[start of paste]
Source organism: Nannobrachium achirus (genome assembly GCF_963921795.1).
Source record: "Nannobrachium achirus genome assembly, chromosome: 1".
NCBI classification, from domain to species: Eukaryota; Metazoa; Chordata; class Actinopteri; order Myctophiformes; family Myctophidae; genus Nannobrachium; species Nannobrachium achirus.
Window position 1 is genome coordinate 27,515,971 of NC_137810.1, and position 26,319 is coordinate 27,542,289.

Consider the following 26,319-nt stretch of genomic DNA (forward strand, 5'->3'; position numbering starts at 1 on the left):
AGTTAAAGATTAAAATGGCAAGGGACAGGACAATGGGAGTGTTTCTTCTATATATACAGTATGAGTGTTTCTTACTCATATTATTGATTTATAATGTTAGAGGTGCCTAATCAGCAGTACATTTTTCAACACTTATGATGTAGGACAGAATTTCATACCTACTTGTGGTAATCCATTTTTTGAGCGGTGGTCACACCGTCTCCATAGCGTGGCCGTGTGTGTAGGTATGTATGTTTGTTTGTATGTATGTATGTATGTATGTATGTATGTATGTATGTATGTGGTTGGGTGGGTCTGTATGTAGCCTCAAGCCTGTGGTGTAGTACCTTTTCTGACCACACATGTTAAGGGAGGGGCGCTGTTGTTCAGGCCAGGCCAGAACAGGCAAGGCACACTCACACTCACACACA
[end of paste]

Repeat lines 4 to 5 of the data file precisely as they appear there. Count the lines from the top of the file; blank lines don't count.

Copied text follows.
Window position 1 is genome coordinate 27,515,971 of NC_137810.1, and position 26,319 is coordinate 27,542,289.

Consider the following 26,319-nt stretch of genomic DNA (forward strand, 5'->3'; position numbering starts at 1 on the left):